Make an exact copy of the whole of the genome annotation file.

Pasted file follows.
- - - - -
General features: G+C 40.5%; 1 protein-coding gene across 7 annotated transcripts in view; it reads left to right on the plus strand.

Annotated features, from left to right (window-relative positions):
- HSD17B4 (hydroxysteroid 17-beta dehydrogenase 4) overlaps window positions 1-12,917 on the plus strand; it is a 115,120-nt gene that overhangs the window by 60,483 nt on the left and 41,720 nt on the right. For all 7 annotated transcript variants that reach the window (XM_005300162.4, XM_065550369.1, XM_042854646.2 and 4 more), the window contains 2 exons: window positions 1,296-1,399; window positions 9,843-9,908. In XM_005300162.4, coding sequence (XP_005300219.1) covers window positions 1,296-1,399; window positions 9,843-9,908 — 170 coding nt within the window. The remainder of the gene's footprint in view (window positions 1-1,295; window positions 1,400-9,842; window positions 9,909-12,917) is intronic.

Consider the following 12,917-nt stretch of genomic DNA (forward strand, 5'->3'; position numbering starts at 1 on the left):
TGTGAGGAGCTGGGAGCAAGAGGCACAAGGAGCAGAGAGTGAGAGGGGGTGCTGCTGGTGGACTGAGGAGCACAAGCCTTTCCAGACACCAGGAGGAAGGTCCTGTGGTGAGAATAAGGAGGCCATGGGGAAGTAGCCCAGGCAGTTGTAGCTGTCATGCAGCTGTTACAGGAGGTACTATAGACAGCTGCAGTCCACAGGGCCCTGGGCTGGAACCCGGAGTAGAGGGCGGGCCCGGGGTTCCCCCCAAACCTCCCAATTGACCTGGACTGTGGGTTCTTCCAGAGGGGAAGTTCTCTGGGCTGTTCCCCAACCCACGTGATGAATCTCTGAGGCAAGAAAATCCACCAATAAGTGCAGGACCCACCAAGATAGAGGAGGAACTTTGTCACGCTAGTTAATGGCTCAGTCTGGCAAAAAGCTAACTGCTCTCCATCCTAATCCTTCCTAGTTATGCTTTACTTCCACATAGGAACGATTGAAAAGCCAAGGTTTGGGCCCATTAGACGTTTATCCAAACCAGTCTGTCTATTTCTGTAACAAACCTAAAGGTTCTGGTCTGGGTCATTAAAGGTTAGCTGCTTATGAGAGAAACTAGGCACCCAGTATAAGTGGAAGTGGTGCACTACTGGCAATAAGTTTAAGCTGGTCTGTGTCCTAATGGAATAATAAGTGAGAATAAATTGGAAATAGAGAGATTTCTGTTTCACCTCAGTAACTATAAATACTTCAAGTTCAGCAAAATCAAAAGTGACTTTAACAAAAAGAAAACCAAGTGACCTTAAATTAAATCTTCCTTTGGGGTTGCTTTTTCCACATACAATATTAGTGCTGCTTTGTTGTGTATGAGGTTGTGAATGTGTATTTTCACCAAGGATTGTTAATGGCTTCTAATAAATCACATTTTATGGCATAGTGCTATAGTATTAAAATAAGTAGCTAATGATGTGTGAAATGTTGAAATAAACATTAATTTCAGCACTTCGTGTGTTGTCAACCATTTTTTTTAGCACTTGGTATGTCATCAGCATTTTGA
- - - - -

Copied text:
General features: G+C 40.5%; 1 protein-coding gene across 7 annotated transcripts in view; it reads left to right on the plus strand.

Annotated features, from left to right (window-relative positions):
- HSD17B4 (hydroxysteroid 17-beta dehydrogenase 4) overlaps window positions 1-12,917 on the plus strand; it is a 115,120-nt gene that overhangs the window by 60,483 nt on the left and 41,720 nt on the right. For all 7 annotated transcript variants that reach the window (XM_005300162.4, XM_065550369.1, XM_042854646.2 and 4 more), the window contains 2 exons: window positions 1,296-1,399; window positions 9,843-9,908. In XM_005300162.4, coding sequence (XP_005300219.1) covers window positions 1,296-1,399; window positions 9,843-9,908 — 170 coding nt within the window. The remainder of the gene's footprint in view (window positions 1-1,295; window positions 1,400-9,842; window positions 9,909-12,917) is intronic.

Consider the following 12,917-nt stretch of genomic DNA (forward strand, 5'->3'; position numbering starts at 1 on the left):
TGTGAGGAGCTGGGAGCAAGAGGCACAAGGAGCAGAGAGTGAGAGGGGGTGCTGCTGGTGGACTGAGGAGCACAAGCCTTTCCAGACACCAGGAGGAAGGTCCTGTGGTGAGAATAAGGAGGCCATGGGGAAGTAGCCCAGGCAGTTGTAGCTGTCATGCAGCTGTTACAGGAGGTACTATAGACAGCTGCAGTCCACAGGGCCCTGGGCTGGAACCCGGAGTAGAGGGCGGGCCCGGGGTTCCCCCCAAACCTCCCAATTGACCTGGACTGTGGGTTCTTCCAGAGGGGAAGTTCTCTGGGCTGTTCCCCAACCCACGTGATGAATCTCTGAGGCAAGAAAATCCACCAATAAGTGCAGGACCCACCAAGATAGAGGAGGAACTTTGTCACGCTAGTTAATGGCTCAGTCTGGCAAAAAGCTAACTGCTCTCCATCCTAATCCTTCCTAGTTATGCTTTACTTCCACATAGGAACGATTGAAAAGCCAAGGTTTGGGCCCATTAGACGTTTATCCAAACCAGTCTGTCTATTTCTGTAACAAACCTAAAGGTTCTGGTCTGGGTCATTAAAGGTTAGCTGCTTATGAGAGAAACTAGGCACCCAGTATAAGTGGAAGTGGTGCACTACTGGCAATAAGTTTAAGCTGGTCTGTGTCCTAATGGAATAATAAGTGAGAATAAATTGGAAATAGAGAGATTTCTGTTTCACCTCAGTAACTATAAATACTTCAAGTTCAGCAAAATCAAAAGTGACTTTAACAAAAAGAAAACCAAGTGACCTTAAATTAAATCTTCCTTTGGGGTTGCTTTTTCCACATACAATATTAGTGCTGCTTTGTTGTGTATGAGGTTGTGAATGTGTATTTTCACCAAGGATTGTTAATGGCTTCTAATAAATCACATTTTATGGCATAGTGCTATAGTATTAAAATAAGTAGCTAATGATGTGTGAAATGTTGAAATAAACATTAATTTCAGCACTTCGTGTGTTGTCAACCATTTTTTTTAGCACTTGGTATGTCATCAGCATTTTGA